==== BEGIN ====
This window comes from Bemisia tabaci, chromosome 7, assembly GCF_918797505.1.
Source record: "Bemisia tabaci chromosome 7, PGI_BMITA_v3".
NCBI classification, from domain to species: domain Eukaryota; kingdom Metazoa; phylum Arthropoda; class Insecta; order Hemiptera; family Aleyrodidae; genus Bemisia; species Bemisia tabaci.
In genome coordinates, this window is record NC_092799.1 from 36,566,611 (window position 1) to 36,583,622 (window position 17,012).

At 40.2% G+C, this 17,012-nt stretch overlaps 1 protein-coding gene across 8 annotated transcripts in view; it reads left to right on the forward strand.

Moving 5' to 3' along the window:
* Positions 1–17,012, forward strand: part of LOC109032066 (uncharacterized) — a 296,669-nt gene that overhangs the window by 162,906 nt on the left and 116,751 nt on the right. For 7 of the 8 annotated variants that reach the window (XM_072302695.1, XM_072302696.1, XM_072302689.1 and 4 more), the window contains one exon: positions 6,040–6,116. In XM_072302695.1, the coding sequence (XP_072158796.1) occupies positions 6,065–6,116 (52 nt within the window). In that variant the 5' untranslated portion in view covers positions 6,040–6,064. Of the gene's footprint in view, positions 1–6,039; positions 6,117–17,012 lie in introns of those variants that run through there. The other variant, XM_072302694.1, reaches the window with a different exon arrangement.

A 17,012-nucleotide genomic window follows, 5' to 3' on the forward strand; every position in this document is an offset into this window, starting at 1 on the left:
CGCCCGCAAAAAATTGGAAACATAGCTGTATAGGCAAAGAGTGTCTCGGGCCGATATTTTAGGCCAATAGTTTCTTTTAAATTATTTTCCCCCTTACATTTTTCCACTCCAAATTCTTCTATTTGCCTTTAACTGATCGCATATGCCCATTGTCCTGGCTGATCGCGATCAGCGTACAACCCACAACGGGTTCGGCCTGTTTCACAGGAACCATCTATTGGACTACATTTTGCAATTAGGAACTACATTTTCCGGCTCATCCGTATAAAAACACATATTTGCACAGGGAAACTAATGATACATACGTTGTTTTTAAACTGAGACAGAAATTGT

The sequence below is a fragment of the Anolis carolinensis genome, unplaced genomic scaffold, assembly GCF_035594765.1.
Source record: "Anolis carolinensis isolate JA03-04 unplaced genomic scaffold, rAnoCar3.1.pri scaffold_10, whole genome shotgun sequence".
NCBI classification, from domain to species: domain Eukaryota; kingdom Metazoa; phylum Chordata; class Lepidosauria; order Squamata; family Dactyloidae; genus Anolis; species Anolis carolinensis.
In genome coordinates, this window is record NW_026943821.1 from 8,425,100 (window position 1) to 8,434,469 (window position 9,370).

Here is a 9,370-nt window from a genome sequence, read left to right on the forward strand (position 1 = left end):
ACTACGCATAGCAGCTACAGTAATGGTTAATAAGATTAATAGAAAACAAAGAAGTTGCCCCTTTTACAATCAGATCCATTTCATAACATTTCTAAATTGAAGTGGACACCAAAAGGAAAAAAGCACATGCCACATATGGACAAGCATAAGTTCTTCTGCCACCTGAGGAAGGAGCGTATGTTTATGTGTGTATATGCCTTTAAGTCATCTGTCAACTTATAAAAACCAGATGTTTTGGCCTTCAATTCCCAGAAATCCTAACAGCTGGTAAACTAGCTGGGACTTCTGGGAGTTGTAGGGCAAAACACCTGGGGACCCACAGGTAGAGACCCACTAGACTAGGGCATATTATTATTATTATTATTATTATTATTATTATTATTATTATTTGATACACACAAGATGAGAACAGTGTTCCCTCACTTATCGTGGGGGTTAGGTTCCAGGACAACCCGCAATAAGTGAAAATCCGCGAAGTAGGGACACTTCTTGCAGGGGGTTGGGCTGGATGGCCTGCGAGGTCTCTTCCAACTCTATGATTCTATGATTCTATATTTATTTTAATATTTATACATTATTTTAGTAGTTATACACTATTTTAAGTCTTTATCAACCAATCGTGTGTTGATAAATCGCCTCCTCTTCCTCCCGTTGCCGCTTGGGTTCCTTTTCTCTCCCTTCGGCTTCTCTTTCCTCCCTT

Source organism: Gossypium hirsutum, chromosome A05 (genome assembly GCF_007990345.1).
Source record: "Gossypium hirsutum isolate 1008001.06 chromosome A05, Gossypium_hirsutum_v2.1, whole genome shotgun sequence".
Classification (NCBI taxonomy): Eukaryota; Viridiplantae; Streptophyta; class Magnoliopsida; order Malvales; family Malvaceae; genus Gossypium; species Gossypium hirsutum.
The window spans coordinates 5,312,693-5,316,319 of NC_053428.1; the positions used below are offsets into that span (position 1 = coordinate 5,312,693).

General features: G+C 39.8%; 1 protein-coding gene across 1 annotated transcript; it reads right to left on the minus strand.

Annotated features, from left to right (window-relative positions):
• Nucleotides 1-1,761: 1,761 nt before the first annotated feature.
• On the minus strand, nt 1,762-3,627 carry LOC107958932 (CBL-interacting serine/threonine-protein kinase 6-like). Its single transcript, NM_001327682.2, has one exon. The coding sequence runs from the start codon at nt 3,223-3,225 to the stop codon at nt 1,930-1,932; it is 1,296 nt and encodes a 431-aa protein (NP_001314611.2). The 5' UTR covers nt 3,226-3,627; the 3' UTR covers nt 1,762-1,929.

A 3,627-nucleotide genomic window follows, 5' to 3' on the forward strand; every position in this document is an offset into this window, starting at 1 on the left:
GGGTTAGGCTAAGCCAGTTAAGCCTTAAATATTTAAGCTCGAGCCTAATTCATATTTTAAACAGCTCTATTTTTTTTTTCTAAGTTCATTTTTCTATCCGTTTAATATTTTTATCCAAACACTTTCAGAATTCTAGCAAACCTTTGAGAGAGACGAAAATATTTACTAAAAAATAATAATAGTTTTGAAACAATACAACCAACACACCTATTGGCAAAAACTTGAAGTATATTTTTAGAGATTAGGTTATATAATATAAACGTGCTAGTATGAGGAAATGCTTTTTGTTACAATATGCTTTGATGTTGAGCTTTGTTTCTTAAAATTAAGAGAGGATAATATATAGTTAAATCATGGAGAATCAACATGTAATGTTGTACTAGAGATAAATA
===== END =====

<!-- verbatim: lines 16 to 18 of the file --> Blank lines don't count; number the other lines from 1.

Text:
Source organism: Gossypium hirsutum, chromosome A05 (genome assembly GCF_007990345.1).
Source record: "Gossypium hirsutum isolate 1008001.06 chromosome A05, Gossypium_hirsutum_v2.1, whole genome shotgun sequence".
Classification (NCBI taxonomy): Eukaryota; Viridiplantae; Streptophyta; class Magnoliopsida; order Malvales; family Malvaceae; genus Gossypium; species Gossypium hirsutum.